So will more overt and comprehensive forms of help from the authorities be forthcoming to quell the storms and restore confidence to investors in the world's second largest economy? Analysts are divided. Some see recent events as a sign that the Beijing authorities are acting on their promises to wean China off its reliance on investment spending, fuelled by cheap credit, and to rebalance the economy towards more sustainable sources of growth. The introduction of some painful market disciplines on weak lenders, particularly those operating in the shadow banking sector, in this analysis, is the necessary first step.

"The episode is arguably the strongest sign yet that the leadership is willing to suffer short-term economic pain if necessary to achieve more sustainable growth" argues Mark Williams of Capital Economics.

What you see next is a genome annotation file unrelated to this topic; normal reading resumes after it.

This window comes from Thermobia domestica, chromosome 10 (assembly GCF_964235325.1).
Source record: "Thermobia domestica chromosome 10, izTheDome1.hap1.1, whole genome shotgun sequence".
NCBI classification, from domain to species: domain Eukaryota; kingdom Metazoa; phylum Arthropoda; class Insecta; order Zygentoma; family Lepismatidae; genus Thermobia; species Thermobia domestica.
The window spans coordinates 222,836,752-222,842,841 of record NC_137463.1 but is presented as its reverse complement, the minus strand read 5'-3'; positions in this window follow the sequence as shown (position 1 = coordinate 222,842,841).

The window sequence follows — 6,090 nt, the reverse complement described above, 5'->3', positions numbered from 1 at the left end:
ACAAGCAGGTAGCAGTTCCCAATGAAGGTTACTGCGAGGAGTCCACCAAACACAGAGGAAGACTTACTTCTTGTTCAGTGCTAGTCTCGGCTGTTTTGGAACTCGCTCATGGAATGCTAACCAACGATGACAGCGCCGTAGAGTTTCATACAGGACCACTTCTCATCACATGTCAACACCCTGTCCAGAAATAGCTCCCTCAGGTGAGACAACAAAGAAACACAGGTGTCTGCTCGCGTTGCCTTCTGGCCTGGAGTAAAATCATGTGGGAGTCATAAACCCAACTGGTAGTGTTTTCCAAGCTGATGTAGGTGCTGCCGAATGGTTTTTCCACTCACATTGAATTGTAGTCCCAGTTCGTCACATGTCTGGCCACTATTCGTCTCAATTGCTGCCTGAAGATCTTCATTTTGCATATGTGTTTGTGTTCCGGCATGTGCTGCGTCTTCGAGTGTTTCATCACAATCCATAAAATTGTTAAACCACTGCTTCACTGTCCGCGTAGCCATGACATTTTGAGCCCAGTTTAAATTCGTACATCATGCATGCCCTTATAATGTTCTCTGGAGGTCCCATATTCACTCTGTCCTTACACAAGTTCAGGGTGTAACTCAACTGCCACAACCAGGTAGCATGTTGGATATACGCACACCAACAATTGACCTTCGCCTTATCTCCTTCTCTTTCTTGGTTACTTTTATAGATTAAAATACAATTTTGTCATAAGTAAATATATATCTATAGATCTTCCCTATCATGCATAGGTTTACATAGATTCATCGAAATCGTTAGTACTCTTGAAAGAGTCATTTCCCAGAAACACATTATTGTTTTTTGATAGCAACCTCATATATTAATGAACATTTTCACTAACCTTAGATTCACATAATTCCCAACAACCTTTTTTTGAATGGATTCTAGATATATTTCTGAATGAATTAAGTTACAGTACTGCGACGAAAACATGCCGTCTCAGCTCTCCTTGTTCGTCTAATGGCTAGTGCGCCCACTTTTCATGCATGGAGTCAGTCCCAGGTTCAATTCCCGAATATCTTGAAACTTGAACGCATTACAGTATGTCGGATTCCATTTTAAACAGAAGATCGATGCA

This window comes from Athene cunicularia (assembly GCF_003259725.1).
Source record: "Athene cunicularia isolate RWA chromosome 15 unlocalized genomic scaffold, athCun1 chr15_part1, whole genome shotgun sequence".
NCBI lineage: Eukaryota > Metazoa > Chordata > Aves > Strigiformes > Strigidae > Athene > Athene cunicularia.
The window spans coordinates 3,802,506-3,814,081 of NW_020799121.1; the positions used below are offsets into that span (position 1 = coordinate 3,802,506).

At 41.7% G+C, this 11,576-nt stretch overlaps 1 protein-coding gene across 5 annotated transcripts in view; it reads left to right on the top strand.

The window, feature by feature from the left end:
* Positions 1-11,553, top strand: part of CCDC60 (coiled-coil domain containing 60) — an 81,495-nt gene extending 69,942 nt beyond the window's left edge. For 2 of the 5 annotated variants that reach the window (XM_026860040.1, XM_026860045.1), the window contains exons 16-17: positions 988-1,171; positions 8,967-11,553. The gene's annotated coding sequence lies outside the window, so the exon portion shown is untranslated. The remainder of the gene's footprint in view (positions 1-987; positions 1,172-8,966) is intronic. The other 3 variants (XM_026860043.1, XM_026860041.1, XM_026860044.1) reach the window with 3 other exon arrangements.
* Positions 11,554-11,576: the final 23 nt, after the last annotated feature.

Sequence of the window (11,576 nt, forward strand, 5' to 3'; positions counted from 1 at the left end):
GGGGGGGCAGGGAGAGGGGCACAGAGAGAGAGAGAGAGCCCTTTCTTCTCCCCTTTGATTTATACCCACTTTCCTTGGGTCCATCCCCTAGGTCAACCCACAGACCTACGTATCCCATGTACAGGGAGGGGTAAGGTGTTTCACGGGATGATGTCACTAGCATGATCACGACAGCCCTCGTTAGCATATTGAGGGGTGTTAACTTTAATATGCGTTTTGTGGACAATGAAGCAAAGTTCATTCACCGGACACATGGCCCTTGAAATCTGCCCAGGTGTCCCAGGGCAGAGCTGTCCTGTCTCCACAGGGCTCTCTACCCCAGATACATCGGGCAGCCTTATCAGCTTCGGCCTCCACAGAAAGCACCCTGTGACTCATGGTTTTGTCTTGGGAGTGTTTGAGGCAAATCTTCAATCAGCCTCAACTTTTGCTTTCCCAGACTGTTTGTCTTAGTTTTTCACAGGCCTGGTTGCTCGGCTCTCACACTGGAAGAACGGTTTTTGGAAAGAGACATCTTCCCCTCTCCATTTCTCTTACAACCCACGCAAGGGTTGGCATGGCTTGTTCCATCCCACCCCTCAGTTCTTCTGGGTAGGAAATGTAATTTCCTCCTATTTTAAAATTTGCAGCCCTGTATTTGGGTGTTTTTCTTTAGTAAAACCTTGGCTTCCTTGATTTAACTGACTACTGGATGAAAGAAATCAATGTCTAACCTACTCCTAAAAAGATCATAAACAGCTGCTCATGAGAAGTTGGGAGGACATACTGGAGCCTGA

"What the market is fearing is that the government and the People's Bank of China want to really continue with the reforms and a lot of the smaller companies, smaller banks may not survive," said Daphne Roth of ABN Amro Private Bank.

But Christian Schulz of Berenberg Bank feels the authorities would probably step in much sooner, rather than later, to avert any scenario in which unemployment would rise and unrest could potentially threaten the regime. "While it is convinced of the salutary effects of tougher policy, China is also unlikely to risk a serious financial crisis" he said. In other words, expect the wet nurse to return promptly if things look like they could get truly ugly.

Kathleen Brooks of Forex.com said that yesterday's statement from the People's Bank showed that the authorities had already effectively caved in. "China is starting to look less like Europe's Angela Merkel and a bit more like the Fed, always at the ready with a life-saving injection of liquidity" she said.